August 4, 2011
I’m leaving this afternoon to fly overnight to Berlin for the Desktop Summit! I’m really excited to meet everybody I haven’t already met, and I’m thinking of the conference as my real orientation. So please come and say hi (and feel free to give me any advice you may have)!
As I was finishing packing and getting ready to run out the door, I noticed the recent news around Linus Torvalds’ negative discussion of GNOME 3, so I’m taking an extra few minutes to think out loud here. As I said in my OSCON keynote, our software must be easy to use by all. As I understand it, the GNOME 3 redesign was largely based on usability studies on ordinary people. Folks that are deeply entrenched in what we had before can’t be the target of something new like this, and we must take risks in order to succeed. We won’t be able to make everyone happy, but all of the reports I’ve heard from people who switched to GNOME 3 and stuck with it for a little while had pretty positive responses, given how new it is. I think it takes a while to get used to but more importantly, we have to think about the changes needed for our software to be relevant to more than just hard core hackers. What GNOME 3 is trying to accomplish is really big.
I think it’s important to remember that it’s still early days. Lots of people are using GNOME 3 and loving it, lots of people haven’t really tried it because they don’t want to switch distros, and lots of people haven’t really given it enough use to see whether they will like it once they’ve gotten over their first reactions and adjusted to the change. I myself have one computer running fedora with GNOME 3 and another running debian and GNOME 2 (which is the one I’ll travel with as it’s lighter). I look forward to trying out other distros too.
All of that said, feedback on GNOME 3 is essential, and I think it’s going to be one of the hot topics of discussion at the Summit.
This is probably all too quickly written, and I hope some GNOME developers can respond too. I look forward to talking to you in Berlin!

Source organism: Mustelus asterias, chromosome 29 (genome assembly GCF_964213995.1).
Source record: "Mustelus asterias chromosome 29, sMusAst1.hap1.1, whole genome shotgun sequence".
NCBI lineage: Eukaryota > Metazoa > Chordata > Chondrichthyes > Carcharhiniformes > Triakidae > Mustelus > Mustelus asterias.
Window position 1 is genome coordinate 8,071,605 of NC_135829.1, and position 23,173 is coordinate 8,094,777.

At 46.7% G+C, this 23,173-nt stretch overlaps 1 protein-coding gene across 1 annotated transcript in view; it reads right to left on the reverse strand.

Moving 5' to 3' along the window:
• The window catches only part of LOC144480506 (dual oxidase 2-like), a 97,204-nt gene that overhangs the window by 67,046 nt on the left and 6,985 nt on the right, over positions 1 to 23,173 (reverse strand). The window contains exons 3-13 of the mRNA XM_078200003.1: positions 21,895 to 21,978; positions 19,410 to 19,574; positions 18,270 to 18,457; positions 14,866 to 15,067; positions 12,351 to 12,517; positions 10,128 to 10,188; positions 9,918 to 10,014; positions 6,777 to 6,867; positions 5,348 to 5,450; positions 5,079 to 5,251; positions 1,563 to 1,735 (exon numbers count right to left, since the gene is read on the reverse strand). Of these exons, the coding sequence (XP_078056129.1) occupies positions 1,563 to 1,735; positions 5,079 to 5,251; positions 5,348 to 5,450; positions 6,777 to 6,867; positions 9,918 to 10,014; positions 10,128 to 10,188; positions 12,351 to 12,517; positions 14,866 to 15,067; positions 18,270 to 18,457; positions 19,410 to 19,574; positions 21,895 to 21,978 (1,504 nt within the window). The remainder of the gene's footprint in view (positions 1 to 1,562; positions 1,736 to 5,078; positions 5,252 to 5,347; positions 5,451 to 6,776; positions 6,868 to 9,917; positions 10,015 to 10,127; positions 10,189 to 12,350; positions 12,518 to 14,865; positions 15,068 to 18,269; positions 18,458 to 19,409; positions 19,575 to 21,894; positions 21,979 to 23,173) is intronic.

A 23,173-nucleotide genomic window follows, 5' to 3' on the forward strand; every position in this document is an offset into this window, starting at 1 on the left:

August 2, 2011
I had two sessions at OSCON. One was an introductory legal talk that I co-presented with Aaron Williamson (that we proposed back when I was working at SFLC), and the second was on the keynote track on Friday. For the keynote, I was given a lot of leeway in choosing my topic. I won the award for my legal work, especially for the work on medical devices, so I felt that there was an expectation that I talk about that topic. But I also wanted to talk about GNOME, since that’s where I’m now focusing my attention.
After much thought and agonizing, I realized that the point of my medical devices talk — that we depend on software and will only be safe over time if it’s free and open — in fact logically leads back to the desktop. As the software that we rely on becomes more widespread and more fully integrated in our lives, as *everyone* expects to be able to use their computers smoothly, easily and for *everything*, it’s essential that we choose free and open platforms. I think it fit nicely into a 15 minute talk to just introduce the concepts. Plus, it gave me the chance to tell everybody what it was like to become a cyborg!
O’Reilly has posted the video of the talk on YouTube. If you don’t like YouTube, we included the audio from the speech in the latest episode of Free as in Freedom, an oggcast/audcast/podcast I co-host with Bradley Kuhn. We also discussed the talk and OSCON generally.
I got great feedback on the keynote session. The medical devices issue is such an emotional one, and so basic that it allows everyone to understand the importance of free and open source software. I’m happy I was able to give a talk that motivates people towards freedom and shamelessly promotes GNOME 3. I’ve already been invited to give it at other conferences that aren’t about free and open source sofware! I’m going to work on a full length presentation that doesn’t spend as much time on my own experience with medical devices but explores the various ways in which we are coming to rely on ordinary and integrated software.
The conference organizers didn’t record the session with Aaron, but we did and we will make it available on a future ‘cast episode. It’s a laid back presentation of some basic legal concepts. We had a fun discussion, and though we didn’t get as far as we would have liked to into the material, the audience was very engaged and had a lot of questions. I’m always excited to have these kinds of basic conversations in public so that more people can benefit from them.
Work kept me from getting to all of the talks that I wanted to get to, but that’s always the issue with conferences.
At any rate I’m very much looking forward to the Desktop Summit next week! I leave for Berlin the day after tomorrow…